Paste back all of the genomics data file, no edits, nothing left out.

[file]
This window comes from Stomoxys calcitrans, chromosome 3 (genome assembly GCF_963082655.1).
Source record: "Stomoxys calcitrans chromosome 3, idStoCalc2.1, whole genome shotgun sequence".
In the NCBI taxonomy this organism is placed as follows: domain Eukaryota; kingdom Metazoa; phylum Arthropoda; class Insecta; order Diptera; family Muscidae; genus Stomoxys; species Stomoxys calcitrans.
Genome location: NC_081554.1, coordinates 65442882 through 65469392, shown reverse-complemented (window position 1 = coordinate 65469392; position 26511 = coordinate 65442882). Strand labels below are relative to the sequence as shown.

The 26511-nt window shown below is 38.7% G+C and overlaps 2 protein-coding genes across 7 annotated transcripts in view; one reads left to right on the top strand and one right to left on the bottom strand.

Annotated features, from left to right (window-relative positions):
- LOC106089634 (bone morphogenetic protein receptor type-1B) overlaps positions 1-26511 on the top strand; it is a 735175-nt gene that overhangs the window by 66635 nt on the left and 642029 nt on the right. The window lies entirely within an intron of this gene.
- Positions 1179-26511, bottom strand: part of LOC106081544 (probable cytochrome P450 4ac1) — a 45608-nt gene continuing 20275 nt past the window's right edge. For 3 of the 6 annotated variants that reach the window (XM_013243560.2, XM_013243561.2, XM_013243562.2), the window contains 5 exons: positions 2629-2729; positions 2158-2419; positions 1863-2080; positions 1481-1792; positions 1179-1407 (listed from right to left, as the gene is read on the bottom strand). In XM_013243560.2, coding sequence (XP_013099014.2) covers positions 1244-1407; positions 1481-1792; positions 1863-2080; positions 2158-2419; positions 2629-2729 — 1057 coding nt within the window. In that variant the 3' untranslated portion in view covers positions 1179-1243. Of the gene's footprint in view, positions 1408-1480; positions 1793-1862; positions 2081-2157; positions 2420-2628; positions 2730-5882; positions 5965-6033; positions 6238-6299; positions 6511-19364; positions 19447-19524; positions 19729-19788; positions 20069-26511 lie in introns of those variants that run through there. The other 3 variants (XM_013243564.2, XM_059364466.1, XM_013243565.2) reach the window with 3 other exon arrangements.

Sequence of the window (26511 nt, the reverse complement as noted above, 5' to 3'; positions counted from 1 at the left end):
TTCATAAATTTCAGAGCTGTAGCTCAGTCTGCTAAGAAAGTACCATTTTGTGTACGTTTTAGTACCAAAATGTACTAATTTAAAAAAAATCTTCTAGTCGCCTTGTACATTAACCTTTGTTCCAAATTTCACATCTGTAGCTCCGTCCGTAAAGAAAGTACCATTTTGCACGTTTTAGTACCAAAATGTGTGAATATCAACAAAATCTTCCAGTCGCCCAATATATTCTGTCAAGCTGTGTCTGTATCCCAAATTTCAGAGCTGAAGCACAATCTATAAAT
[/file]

This window comes from Stomoxys calcitrans, chromosome 3 (genome assembly GCF_963082655.1).
Source record: "Stomoxys calcitrans chromosome 3, idStoCalc2.1, whole genome shotgun sequence".
In the NCBI taxonomy this organism is placed as follows: domain Eukaryota; kingdom Metazoa; phylum Arthropoda; class Insecta; order Diptera; family Muscidae; genus Stomoxys; species Stomoxys calcitrans.
Genome location: NC_081554.1, coordinates 65442882 through 65469392, shown reverse-complemented (window position 1 = coordinate 65469392; position 26511 = coordinate 65442882). Strand labels below are relative to the sequence as shown.

The 26511-nt window shown below is 38.7% G+C and overlaps 2 protein-coding genes across 7 annotated transcripts in view; one reads left to right on the top strand and one right to left on the bottom strand.

Annotated features, from left to right (window-relative positions):
- LOC106089634 (bone morphogenetic protein receptor type-1B) overlaps positions 1-26511 on the top strand; it is a 735175-nt gene that overhangs the window by 66635 nt on the left and 642029 nt on the right. The window lies entirely within an intron of this gene.
- Positions 1179-26511, bottom strand: part of LOC106081544 (probable cytochrome P450 4ac1) — a 45608-nt gene continuing 20275 nt past the window's right edge. For 3 of the 6 annotated variants that reach the window (XM_013243560.2, XM_013243561.2, XM_013243562.2), the window contains 5 exons: positions 2629-2729; positions 2158-2419; positions 1863-2080; positions 1481-1792; positions 1179-1407 (listed from right to left, as the gene is read on the bottom strand). In XM_013243560.2, coding sequence (XP_013099014.2) covers positions 1244-1407; positions 1481-1792; positions 1863-2080; positions 2158-2419; positions 2629-2729 — 1057 coding nt within the window. In that variant the 3' untranslated portion in view covers positions 1179-1243. Of the gene's footprint in view, positions 1408-1480; positions 1793-1862; positions 2081-2157; positions 2420-2628; positions 2730-5882; positions 5965-6033; positions 6238-6299; positions 6511-19364; positions 19447-19524; positions 19729-19788; positions 20069-26511 lie in introns of those variants that run through there. The other 3 variants (XM_013243564.2, XM_059364466.1, XM_013243565.2) reach the window with 3 other exon arrangements.

Sequence of the window (26511 nt, the reverse complement as noted above, 5' to 3'; positions counted from 1 at the left end):
TTCATAAATTTCAGAGCTGTAGCTCAGTCTGCTAAGAAAGTACCATTTTGTGTACGTTTTAGTACCAAAATGTACTAATTTAAAAAAAATCTTCTAGTCGCCTTGTACATTAACCTTTGTTCCAAATTTCACATCTGTAGCTCCGTCCGTAAAGAAAGTACCATTTTGCACGTTTTAGTACCAAAATGTGTGAATATCAACAAAATCTTCCAGTCGCCCAATATATTCTGTCAAGCTGTGTCTGTATCCCAAATTTCAGAGCTGAAGCACAATCTATAAAT